Huh? You don't know what you're issues are? All mutations are deleterious (real, observable, science)......that's all the science you need to know that we started form some singular point.....a point that can be nothing other than a singular point (call it creation). With all observable, scientific observational mutations being deleterious, how can anything "evolve"?.
This is absolutely false. The mutations we have can be neutral, bad, or good. The bulk of them happen to be bad, but if something as simple as the DNA strand that codes for one photoreceptor has a mutation and suddenly makes 2, you've got a beneficial mutation for something that benefits from being able to sense light in some form or another. You can't track those small mutations as they happen because the benefit or the detraction of a mutation totally depends on the environment in which it occurs.
There is some debate as to whether it happens more often in larger chunks where you get an extremely rare thing like 2 simultaneous mutations that cause a massive change that is beneficial to the organism. This theory is called punctuated equilibrium and a perfect example is the Lenski experiment. Check it out and then try telling us that all mutations are deleterious with a straight face. http://en.wikipedia.org/wiki/E._coli_long-term_evolution_experiment
If you don't understand it, basically what happened is that they were growing E-coli strains for many years using a citrate broth with some glucose in it. Wild E-coli can't feed off the citrate, but it does eat the glucose. Somewhere in one of the many thousands of strains they grew, one strain experienced a genetic mutation that allowed for the E-coli to start feeding off the citrate and the population of that batch exploded above the others. They even located where the genetic mutation happened. If you can't accept that as a beneficial mutation, then I don't know what else to tell you. It's a slam dunk.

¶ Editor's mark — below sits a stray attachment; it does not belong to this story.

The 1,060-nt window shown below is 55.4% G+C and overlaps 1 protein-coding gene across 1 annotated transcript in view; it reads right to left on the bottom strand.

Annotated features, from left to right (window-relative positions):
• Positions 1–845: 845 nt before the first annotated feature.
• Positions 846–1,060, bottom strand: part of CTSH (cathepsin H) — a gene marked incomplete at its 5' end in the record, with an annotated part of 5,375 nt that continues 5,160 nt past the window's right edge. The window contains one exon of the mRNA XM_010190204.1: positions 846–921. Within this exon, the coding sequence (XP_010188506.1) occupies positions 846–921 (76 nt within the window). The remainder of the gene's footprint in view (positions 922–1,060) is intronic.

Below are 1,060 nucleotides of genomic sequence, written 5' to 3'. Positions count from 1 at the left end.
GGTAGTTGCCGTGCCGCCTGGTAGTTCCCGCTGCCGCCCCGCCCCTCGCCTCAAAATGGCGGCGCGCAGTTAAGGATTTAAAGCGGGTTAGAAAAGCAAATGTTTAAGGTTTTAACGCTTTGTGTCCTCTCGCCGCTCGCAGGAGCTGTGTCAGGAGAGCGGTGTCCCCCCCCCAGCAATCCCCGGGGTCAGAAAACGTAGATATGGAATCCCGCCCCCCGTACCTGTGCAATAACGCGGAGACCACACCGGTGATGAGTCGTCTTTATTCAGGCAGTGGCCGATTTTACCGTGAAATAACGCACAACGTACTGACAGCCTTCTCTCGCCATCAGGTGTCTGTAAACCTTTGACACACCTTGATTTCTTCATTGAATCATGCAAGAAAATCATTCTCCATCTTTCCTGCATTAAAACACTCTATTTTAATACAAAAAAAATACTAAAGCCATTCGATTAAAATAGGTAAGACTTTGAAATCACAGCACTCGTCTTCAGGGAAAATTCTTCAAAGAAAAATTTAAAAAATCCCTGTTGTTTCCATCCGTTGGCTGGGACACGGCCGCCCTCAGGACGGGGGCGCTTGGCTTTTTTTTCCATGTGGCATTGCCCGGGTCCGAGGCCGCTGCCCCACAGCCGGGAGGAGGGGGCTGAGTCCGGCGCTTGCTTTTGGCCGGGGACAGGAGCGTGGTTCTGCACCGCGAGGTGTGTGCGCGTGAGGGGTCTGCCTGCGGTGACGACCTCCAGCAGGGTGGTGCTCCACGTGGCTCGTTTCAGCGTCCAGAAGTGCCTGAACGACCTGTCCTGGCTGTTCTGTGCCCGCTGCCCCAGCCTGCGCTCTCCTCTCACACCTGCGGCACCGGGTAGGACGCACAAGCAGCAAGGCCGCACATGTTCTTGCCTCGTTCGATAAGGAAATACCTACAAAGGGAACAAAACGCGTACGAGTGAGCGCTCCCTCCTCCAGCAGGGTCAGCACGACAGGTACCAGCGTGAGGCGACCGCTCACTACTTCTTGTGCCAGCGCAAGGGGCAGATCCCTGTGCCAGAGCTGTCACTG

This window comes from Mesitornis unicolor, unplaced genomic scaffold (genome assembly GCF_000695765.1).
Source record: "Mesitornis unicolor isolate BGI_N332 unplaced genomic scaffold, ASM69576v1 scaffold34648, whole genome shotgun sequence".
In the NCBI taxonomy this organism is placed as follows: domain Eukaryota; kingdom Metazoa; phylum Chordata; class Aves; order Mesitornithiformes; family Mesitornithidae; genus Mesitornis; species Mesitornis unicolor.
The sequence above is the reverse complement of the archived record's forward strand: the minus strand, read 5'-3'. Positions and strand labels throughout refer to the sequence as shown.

When you say 'all mutations are deleterious', I really don't think you're taking into account the environment in which they happen. A good example of how a single gene mutation can be both good AND bad (depending where you are geographically) is Sickle Cell Anemia. This condition is a single mutation that causes a problem with the blood cells that can shorten the life span to somewhere near 45 years (still old enough to have offspring) BUT... having this trait also makes you vastly, VASTLY more resistant to malaria. So go figure... where do most of the people who get Sickle Cell have ancestry? You guessed it... tropical regions where malaria was prevalent. People who had Sickle Cell had a distinct survival advantage over those who did not have Sickle Cell in tropical areas due to high malaria cases, but those who had Sickle Cell in areas where malaria was not prevalent, it was just considered a bad disease. The people who were exposed to malaria (that had the Sickle Cell mutation) had a massive survival advantage over those who didn't and they passed that genetic mutation on to their children. https://en.wikipedia.org/wiki/Sickle-cell_disease
Evolution is a valid theory.
I'll assume they are. No. I'm an engineer who has researched/read extensively on the subject. Does that make me wrong? What are your credentials, thus making you an expert?
I have also read extensively on the subject and I have a medical background and found your assessment to be horribly misguided. Have you read anything by someone who wasn't a Christian? Where did you hear that all
mutations are deleterious and why do you feel they were a reliable source? Do you have any non-religious people saying the same thing? Was it from someone who published something for peer review?
Science doesn't give a shit whether or not you and I agree on the existence of an invisible sky man. It's only interested in what it finds. Look at what the people doing the science and presenting it to other scientists are saying. Mutations can and are beneficial sometimes. It's just a lot more rare and it has to be taken in geographical / environmental context.